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Thursday, August 6, 2020
Abibatu Kamara and Jessica McDiarmid
FREETOWN, Sep 12 2011 (IPS) - The six-year-old girl pulls her T-shirt up to show the dozens of pale lines across her back. They are fresh scars from the lashing she received from her caregiver after she lost 500 Leones, the equivalent of about 10 cents.
The burns on her hand are from when her caregiver stuck it in a fire. That time she had disobeyed, and then refused to submit to a beating.
The half-inch high bump on her head with a thick scar at its summit was from when her head was smashed into a wall. What she did to warrant that one, she is not sure.
She doesn’t know how she came to be given the huge lump above her elbow.
Every scar has its own story, says the warm-eyed social worker, to whose side the girl is glued.
This West African nation of more than five million is still recovering from the devastation of a decade- long civil war that ended in 2002.
Its government has signed various international agreements and passed its own Child Rights Act in 2007. The four-year-old legislation enshrines basic rights and provides for structures to enforce them.
But many argue those rights still exist on paper only.
Agencies tasked with enforcement are overwhelmed and under-resourced, while those providing shelter are unable to cope with the need. Deep-rooted traditions and near-universal poverty fuel the abuse of Sierra Leone’s children.
Theresa Ojong, a programme manager for Don Bosco Fambul, says government needs to take the issue seriously and provide for more advocacy, sensitisation – and people need to speak up.
“We have this culture of silence in this country,” says Ojong, whose organisation is a local branch of an international NGO that provides shelter, counselling and rehabilitation for homeless and vulnerable children in Sierra Leone.
“(The government) has to come out very strong because it is they who have the policies. They are only being talked about, but they are not being implemented.”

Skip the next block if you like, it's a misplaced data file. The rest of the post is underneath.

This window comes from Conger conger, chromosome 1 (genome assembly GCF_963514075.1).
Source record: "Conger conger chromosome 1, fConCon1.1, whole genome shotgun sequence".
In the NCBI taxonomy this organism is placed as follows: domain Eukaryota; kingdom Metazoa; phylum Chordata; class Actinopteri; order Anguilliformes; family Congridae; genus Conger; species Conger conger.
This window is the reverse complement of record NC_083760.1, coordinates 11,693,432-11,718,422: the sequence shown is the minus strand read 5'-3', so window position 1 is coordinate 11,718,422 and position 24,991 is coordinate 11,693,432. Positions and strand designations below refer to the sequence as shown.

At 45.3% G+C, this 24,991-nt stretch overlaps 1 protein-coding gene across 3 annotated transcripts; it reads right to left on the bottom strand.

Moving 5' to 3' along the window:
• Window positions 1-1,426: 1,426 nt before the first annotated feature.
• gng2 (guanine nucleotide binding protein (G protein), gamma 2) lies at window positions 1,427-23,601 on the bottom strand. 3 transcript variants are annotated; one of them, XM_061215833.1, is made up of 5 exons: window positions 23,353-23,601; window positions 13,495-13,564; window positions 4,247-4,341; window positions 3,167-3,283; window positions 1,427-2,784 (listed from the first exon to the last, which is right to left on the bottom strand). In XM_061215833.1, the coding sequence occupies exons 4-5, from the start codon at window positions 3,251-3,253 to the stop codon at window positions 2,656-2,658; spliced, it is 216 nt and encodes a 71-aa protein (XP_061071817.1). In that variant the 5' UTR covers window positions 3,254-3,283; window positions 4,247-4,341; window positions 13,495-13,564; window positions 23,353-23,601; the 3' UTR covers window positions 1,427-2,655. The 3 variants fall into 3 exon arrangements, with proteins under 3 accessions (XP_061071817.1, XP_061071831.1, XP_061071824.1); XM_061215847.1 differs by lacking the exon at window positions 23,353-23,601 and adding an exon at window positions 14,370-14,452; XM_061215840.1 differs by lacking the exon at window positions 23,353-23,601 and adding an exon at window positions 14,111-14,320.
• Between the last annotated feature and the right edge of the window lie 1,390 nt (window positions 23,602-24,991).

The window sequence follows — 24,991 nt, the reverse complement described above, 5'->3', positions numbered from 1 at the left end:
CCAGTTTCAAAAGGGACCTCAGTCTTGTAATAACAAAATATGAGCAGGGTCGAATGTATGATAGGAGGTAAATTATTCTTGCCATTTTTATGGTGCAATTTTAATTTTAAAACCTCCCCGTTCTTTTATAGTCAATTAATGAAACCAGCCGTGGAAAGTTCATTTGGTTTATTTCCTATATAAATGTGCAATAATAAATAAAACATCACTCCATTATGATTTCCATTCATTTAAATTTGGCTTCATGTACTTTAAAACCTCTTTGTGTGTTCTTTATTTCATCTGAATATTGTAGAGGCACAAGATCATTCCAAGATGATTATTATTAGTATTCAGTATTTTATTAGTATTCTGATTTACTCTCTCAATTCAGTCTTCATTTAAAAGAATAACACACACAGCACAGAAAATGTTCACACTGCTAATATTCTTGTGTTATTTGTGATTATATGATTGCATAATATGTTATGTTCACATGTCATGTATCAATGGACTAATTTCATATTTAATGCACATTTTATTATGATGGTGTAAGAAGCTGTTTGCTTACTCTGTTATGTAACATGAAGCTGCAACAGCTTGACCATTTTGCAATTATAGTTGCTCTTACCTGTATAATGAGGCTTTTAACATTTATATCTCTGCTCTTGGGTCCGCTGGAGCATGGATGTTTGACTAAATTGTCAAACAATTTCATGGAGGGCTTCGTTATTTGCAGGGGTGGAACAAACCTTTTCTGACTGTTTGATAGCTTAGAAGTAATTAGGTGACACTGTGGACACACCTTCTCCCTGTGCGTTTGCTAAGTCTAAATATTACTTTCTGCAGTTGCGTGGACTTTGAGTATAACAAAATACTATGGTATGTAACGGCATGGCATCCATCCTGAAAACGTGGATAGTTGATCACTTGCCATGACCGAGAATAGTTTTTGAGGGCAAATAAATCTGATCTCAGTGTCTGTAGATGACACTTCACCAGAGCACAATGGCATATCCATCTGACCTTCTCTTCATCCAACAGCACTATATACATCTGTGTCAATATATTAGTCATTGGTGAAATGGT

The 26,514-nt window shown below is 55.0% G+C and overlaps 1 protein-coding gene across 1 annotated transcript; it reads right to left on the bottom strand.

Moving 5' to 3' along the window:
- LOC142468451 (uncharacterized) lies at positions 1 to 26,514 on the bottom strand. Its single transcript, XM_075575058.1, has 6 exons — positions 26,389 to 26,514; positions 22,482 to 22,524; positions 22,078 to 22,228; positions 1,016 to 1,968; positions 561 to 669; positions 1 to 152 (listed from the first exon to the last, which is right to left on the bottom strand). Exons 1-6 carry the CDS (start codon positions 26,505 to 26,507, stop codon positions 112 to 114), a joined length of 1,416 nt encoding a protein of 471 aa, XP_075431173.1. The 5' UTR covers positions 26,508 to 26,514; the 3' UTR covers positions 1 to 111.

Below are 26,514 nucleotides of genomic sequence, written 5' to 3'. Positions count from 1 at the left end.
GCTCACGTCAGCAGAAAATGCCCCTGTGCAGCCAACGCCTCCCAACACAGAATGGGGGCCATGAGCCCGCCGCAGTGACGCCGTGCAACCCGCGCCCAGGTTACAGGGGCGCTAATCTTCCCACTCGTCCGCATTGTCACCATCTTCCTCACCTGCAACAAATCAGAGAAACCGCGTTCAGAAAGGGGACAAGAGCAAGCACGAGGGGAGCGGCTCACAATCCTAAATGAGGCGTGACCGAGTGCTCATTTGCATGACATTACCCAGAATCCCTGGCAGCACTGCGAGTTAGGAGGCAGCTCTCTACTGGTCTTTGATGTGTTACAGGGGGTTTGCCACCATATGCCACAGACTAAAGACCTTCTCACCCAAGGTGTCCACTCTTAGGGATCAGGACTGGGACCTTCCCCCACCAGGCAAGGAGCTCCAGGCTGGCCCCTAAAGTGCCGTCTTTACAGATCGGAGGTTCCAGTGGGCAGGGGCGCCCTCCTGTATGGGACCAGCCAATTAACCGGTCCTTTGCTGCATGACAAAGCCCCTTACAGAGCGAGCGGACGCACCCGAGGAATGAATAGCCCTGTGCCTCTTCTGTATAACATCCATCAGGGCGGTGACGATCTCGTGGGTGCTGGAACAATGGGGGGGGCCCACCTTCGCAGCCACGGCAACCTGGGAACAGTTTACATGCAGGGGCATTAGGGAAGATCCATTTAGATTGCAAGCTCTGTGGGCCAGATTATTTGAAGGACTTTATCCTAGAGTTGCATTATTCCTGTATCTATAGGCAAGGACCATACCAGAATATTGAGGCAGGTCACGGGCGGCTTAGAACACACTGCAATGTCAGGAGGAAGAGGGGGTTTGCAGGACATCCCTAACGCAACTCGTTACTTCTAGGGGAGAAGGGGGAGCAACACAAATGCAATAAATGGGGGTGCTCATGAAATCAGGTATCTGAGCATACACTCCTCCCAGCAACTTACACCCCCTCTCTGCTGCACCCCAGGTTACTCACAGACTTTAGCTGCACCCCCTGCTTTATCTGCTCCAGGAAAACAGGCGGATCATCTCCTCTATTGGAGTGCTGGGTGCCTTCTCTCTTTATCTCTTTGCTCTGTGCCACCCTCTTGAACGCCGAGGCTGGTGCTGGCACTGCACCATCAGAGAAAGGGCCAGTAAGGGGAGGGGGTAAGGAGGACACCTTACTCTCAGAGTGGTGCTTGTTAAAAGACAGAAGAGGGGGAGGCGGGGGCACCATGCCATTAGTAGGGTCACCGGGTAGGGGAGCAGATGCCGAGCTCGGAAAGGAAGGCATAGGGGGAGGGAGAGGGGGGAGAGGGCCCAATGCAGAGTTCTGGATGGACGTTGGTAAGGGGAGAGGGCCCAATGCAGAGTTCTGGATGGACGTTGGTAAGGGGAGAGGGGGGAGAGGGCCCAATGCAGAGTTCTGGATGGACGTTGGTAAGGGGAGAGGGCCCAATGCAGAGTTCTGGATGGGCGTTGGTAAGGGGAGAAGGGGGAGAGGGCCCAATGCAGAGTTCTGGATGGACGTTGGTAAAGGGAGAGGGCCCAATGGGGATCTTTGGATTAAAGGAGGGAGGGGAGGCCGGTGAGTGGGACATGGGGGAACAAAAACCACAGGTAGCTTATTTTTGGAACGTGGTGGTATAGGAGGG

In its 2011 country profile, Amnesty International reported that Sierra Leonean children faced serious violations in many domains, citing child labour and inadequate government programmes to address the needs of youth such as war-affected children and orphans. Street children are particularly vulnerable to abuse, with little or no protection.
“The government failed to uphold and enforce its domestic legislation and to respect its international treaty obligations to protect children and guarantee their rights,” says Amnesty International.
Mariatu Bangura, Director of Children’s Affairs at the Ministry of Social Welfare, Gender and Children’s Affairs, says a number of provisions in the Child Rights Act are in place. Others are in the works; some are under amendment.
“We are really trying to enforce the Child Rights Act,” says Bangura. “It is to some extent working. Before now, we’ve been having a lot of abuse cases that have been swept under the carpet.”
The ministry, however, is allotted just 0.9 percent of the annual budget, and doesn’t always receive the full amount, says Bangura. Numerous international agencies contribute to the effort.
“As a ministry, if we could really get government commitment on that, that would go a long way.”